Mother's Day: The mother of all triggering Hallmark holidays

I'm not a mom, and the reality of that truth haunts me as I grow older -- especially every second Sunday in May

Published May 10, 2015 12:00AM (EDT)

      (<a href=''>J. Cameron Gull</a> via <a href=''>Shutterstock</a>)
(J. Cameron Gull via Shutterstock)

Last year, leaving an appointment a few days before the second Sunday in May, the receptionist shouted, "Happy Mother's Day, if you are one." Ouch. All holidays have the potential to be painful, but Mother’s Day is an especially tough one. Welcome to the most loaded holiday of the year.

Like a lot of you, I have friends who have tried desperately and unsuccessfully to become moms and carry a great deal of pain and shame associated with that, so for them this holiday silently burns. I know several women who are estranged from their mothers and many who have lost their moms over the years. For them, the day is a melancholy reminder of a different kind.

I happen to be very close to my mom. I was blessed to be raised by a woman who did not compete with me (this is huge) and saw me and celebrated me. But, and it’s a big but, I am not a mom. No kids. And the pain of that wedges its way in today, more than other days, in a way that's hot and feels endless.

It is an emptiness, the reality of not being a mom, and likely not becoming one, at least in a traditional sense. Whenever the subject comes up, I fall apart. It inches its way up, peeks its way out, and is always acknowledged with tears that pour out of my eyes with no map and no destination. They never get me anywhere. I shove it away. Until I arrive there again. As I always do.

Just the other day I was in a doctor's waiting room when a woman came in with her tiny baby in a snuggly. It cooed, it cried. I triggered. And then I cried, a whole lot more than that beautiful baby.

There are a lot of layers to this for me, as there are for many women. My most recent ex was 17 years younger than me, with a biological imperative and fairly specific plan. He wanted kids, his own. But he wasn't ready yet, and when he would be, it would be too late for me. It was the defining blow to our relationship. And it has greatly affected my relationships with women as well. I’ve lost friends over the years, because their lives became about their kids and the other moms in their school that they wind up spending all their time with. When you have nothing to add to that mommy conversation, you inevitably start drifting apart.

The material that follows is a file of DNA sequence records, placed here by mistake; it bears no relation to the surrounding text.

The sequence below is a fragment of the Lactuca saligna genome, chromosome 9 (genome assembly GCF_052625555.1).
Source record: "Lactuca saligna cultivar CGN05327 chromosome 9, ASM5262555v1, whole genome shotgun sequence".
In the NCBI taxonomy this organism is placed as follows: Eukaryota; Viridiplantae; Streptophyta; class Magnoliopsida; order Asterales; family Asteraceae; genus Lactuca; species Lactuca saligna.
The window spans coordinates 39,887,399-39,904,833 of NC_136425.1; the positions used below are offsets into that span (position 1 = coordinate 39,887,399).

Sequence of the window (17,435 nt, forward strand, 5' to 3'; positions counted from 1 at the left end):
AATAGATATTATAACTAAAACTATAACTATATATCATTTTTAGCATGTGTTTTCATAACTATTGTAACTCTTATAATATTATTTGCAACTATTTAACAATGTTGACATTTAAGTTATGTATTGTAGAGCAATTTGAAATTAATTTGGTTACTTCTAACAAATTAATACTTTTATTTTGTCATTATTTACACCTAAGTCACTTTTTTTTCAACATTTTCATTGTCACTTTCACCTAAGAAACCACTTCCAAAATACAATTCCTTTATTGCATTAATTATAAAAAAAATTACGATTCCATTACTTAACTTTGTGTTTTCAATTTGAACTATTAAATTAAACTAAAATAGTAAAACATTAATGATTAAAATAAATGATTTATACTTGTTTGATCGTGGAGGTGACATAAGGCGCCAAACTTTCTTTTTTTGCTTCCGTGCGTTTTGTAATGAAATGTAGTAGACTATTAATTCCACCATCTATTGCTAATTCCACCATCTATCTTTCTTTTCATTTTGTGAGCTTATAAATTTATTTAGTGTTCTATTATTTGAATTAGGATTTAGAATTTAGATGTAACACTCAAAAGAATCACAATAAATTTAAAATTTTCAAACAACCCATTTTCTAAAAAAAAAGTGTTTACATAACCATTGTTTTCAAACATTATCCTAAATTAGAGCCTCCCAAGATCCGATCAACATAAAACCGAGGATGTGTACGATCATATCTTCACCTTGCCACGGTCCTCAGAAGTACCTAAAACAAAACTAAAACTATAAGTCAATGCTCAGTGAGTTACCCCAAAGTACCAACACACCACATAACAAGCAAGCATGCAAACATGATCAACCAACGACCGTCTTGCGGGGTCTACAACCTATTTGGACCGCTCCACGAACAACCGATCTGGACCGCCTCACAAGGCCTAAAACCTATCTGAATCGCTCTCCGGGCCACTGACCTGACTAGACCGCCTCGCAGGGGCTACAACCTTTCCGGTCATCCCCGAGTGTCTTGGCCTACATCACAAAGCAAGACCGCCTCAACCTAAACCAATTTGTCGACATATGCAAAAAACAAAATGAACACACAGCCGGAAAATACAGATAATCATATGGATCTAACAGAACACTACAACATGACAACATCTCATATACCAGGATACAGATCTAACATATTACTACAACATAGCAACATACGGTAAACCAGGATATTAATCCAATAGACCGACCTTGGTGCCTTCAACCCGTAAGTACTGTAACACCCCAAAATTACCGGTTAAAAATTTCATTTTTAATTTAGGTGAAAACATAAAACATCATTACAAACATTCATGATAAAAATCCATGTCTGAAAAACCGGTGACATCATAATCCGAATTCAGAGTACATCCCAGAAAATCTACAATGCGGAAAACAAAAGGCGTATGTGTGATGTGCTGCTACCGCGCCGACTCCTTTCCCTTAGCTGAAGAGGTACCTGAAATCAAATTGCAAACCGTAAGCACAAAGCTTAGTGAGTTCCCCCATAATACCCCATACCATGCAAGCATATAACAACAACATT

Several years ago I was at one of my niece’s soccer games, cheering, running up and down the sideline. She was maybe 12 at the time. One of the other moms came over to me and asked if my daughter was on the team. “Oh, no!” I replied, somewhat shocked. I couldn’t possibly have a daughter that age, what was she thinking? Except that I totally could have. I could have had a daughter several years older than that. So why didn't I?

I always assumed I would be a mom. I love babies. I love kids. I have hips that were made to pour babies out of them — at least that’s what my old OB/GYN who delivered me into this world told me that when I was 17. (Horrifying.) Like a lot of things, I just thought it would happen. I would fall in love, get married, have babies, just like everyone else. But many years went by, a few relationships went wrong, and here I am without a child. It’s not an impossibility, but it’s not very likely. And it’s something I bury, because on some level, I’m still not ready to own it.

I know: There are all kinds of mothers. No one actually believes that more than I do. But when people say that to you on Mother's Day it feels a little like they're patting you on the head and handing you the runner-up ribbon. I am the aunt to two teenage girls, who are everything to me. They are my heart, as if I had birthed them myself. But luckily I didn't, because that affords me some closeness and honesty that a mom might not get from her own daughters. Both girls have been through a lot in the last few years. And if I had my own kids I would never have had the time and presence to give them when they needed it. And then there are the myriad women I nurture with the work I do, teaching dance movement therapy. Maybe my purpose is to mother in a way that society does not quite recognize with the same focus or admiration. I get it. But it stings.

I hesitated telling this story, because it is a special day to be celebrated for so many. But for a lot of us, it’s a tough one, a hollow one. So, on the most triggering of Hallmark holidays, I ask you to remember that not everyone is necessarily a mom. But we all mother. And we all deserve to be celebrated.

By Catherine Newman

Catherine Newman is writer who masquerades as a television producer/director on most days. She is also an movement teacher, a body whisperer, and the girl who feels too much.

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